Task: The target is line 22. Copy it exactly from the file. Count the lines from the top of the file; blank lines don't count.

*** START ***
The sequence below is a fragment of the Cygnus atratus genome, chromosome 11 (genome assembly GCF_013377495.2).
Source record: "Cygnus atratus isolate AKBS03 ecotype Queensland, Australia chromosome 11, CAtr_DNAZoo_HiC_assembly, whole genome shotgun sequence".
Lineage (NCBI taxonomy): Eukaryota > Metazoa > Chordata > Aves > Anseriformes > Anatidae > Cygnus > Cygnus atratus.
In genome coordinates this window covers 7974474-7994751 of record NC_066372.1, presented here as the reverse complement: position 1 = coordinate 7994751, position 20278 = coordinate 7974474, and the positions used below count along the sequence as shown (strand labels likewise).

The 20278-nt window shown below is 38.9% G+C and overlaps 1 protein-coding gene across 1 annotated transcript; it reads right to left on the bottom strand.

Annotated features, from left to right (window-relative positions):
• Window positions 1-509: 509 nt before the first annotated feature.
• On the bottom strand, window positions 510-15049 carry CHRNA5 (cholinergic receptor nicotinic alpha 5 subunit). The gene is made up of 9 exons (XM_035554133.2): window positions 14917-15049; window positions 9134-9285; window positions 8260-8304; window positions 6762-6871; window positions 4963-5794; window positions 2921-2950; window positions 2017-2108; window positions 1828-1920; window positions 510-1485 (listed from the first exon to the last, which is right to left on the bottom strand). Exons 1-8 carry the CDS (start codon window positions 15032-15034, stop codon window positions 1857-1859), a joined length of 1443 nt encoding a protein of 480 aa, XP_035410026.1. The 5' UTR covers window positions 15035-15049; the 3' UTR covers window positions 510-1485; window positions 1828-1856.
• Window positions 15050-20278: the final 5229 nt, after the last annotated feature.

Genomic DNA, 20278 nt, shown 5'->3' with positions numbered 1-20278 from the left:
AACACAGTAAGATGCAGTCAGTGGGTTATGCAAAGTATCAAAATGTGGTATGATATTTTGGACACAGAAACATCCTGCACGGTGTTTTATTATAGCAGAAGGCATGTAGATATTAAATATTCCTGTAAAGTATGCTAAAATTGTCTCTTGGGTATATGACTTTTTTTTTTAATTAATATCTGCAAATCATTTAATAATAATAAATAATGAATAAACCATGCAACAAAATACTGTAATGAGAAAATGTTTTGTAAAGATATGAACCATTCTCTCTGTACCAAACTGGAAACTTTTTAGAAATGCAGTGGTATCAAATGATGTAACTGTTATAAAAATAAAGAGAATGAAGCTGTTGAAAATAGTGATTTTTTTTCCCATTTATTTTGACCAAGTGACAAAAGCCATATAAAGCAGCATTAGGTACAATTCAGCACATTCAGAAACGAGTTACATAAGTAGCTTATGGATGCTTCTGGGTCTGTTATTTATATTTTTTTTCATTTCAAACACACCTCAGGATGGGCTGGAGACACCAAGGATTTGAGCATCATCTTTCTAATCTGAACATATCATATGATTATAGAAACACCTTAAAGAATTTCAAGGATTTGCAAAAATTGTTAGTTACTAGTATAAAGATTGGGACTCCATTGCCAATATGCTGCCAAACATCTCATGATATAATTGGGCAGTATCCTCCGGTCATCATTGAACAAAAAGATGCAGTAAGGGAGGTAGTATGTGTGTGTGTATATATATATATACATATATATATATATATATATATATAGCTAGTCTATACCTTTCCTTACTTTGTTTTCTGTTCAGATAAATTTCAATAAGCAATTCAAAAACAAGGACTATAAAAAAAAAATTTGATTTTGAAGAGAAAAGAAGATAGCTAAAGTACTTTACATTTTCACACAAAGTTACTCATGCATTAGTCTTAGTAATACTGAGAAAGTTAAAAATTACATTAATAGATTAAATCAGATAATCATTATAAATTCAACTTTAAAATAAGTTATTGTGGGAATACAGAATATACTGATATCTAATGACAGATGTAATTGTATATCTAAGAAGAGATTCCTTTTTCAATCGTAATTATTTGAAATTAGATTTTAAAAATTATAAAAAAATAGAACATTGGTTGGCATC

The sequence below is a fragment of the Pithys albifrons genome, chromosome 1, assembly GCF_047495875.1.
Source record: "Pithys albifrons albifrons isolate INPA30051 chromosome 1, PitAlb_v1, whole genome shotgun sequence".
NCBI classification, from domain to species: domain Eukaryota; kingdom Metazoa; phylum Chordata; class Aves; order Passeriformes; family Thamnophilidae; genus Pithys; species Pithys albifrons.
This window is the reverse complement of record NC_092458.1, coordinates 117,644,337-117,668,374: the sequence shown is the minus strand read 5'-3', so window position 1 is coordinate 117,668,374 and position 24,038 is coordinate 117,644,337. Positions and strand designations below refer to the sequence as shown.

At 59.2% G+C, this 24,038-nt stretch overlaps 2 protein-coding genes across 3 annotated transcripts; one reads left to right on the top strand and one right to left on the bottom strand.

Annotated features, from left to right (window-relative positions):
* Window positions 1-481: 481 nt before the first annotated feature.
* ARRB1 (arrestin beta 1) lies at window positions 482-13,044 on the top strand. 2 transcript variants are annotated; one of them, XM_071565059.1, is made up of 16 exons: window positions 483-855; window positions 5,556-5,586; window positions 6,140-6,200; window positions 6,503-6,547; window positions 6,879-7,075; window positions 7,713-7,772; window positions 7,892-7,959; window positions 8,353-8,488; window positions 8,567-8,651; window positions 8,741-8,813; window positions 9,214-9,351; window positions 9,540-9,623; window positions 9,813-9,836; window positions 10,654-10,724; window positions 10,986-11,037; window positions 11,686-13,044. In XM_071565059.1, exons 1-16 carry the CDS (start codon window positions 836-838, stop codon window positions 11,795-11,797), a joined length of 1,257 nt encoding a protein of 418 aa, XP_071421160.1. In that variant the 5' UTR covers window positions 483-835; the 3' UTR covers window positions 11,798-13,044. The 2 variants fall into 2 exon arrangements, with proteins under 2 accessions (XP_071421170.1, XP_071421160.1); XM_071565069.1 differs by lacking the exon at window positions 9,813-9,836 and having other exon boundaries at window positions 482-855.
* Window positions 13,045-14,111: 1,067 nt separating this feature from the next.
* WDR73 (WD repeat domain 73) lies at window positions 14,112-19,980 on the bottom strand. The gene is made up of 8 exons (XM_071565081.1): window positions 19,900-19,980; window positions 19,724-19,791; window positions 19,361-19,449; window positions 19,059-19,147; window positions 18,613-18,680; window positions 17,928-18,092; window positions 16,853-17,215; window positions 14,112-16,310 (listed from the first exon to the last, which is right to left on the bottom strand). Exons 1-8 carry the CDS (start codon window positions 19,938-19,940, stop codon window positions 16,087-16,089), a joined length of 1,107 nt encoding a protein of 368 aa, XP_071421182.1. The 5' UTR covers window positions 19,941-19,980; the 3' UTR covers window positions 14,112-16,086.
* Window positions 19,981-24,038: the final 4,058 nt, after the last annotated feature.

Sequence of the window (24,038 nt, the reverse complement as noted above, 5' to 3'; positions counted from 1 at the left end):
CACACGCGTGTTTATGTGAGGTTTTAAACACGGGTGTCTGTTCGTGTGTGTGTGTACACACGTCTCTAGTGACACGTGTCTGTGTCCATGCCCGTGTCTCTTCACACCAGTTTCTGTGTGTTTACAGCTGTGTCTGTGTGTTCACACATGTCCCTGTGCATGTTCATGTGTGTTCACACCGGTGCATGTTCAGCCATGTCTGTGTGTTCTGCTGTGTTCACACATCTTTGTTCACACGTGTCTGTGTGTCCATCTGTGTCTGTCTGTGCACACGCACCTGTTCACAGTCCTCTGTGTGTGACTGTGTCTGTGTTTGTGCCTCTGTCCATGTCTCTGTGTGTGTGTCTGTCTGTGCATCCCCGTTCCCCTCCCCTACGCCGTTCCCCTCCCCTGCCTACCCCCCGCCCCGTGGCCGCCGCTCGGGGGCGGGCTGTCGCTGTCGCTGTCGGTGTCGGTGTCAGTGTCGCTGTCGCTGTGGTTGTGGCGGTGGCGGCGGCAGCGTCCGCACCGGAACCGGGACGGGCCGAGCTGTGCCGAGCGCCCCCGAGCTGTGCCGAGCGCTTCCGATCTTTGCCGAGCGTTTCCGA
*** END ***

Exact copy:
* Window positions 19,981-24,038: the final 4,058 nt, after the last annotated feature.